I attended Waverley School (which no longer exists), Wakefield Girls’ High School, and the University of Edinburgh. I duly obtained my indifferent O’levels, rather better A’levels, a decent BA, and eventually a doctorate, which my dad never saw me get, sadly – I’d just started back at university when he died.


I married in my early twenties, and we had had our three daughters by the time I was thirty.

I wish they could have known my dad, and that he could have known them.


So, although we’ve missed Werner greatly all these many long years since he died – when I was only in my mid twenties – in many ways, he’s still with us, living on in our children.

And in myself, of course.

As this website is a testament – I’m still very much my father’s girl, and my grandmother’s too, I feel.

And I take that responsibility seriously.

From numbers to names


 Today

These days, with our children grown up and doing their own things, I still work with academic writing much of the time, as well as making the attempt to learn something about putting a website together. This project has also enabled me to go back to research, which I love doing – although this area is different to the one I trained in, and I am still very much finding my feet.

I sometimes wonder what my dad would have made of this project.

He spent years trying to find out what happened to his family, and to get some measure of  – what do I call it – a reckoning (?) – from the German government. He died over twenty years ago, before the advent of the Internet, so there was never an opportunity to look into it fully back then. In many ways he seemed a very private person, yet things I have read amongst his papers also suggest that he carried an anger with him about Germany and the events before, during, and after the war, which also meant that he would call people out when they were acting in a bigoted way. This makes me feel – or at least hope – that I am perhaps carrying on with something he needed to do – although I may not be doing so in a way he would have chosen. As this method wasn’t open to him when he was alive, it is impossible to judge. However, after 50 years of keeping the family past a guilty secret, until well after his death, I needed to find my own way now of assimilating our past. I am finally at peace with this.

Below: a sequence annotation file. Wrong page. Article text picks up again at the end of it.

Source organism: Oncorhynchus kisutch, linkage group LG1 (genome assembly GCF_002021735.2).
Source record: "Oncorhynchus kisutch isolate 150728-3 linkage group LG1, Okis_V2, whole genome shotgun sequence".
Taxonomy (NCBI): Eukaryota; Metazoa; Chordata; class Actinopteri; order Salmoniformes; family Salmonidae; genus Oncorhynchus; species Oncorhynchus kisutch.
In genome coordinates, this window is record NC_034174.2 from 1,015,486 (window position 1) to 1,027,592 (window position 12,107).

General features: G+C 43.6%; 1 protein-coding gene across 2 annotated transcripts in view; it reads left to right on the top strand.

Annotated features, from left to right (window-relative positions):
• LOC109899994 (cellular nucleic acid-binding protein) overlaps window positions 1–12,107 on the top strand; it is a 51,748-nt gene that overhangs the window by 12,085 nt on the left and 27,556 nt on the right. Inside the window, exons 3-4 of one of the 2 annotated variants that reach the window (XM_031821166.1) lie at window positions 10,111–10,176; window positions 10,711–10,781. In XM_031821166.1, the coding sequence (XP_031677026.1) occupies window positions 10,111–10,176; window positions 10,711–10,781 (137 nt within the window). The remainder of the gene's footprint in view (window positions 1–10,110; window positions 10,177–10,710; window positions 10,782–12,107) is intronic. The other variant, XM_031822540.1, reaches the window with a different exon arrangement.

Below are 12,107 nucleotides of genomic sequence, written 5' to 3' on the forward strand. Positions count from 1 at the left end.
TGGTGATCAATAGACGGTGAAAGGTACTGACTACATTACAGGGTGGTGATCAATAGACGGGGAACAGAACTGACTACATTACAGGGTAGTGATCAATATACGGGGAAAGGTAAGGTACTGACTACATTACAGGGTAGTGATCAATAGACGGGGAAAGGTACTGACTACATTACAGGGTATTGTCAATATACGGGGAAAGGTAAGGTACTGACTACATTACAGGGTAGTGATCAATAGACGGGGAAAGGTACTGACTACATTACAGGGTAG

Undertaking this project has changed my life in ways I could never have imagined. I have met with interest and disinterest; with immeasurable kindnesses and generosity, and with stubborn blocking; I have seen things I thought I’d never see, and had things explained to me either verbally or in the form of artefacts and documents that I never imagined existed.

And I have come as close as it is possible to come, perhaps, to the missing members of my family.

And I’m grateful for that.

This work feels like a meaningful project – for our family, and for our future.

Today, I finally feel free enough of the trauma of the past, through being immersed in it, to know that this has been – and continues to be – my life’s most important project.

From numbers to names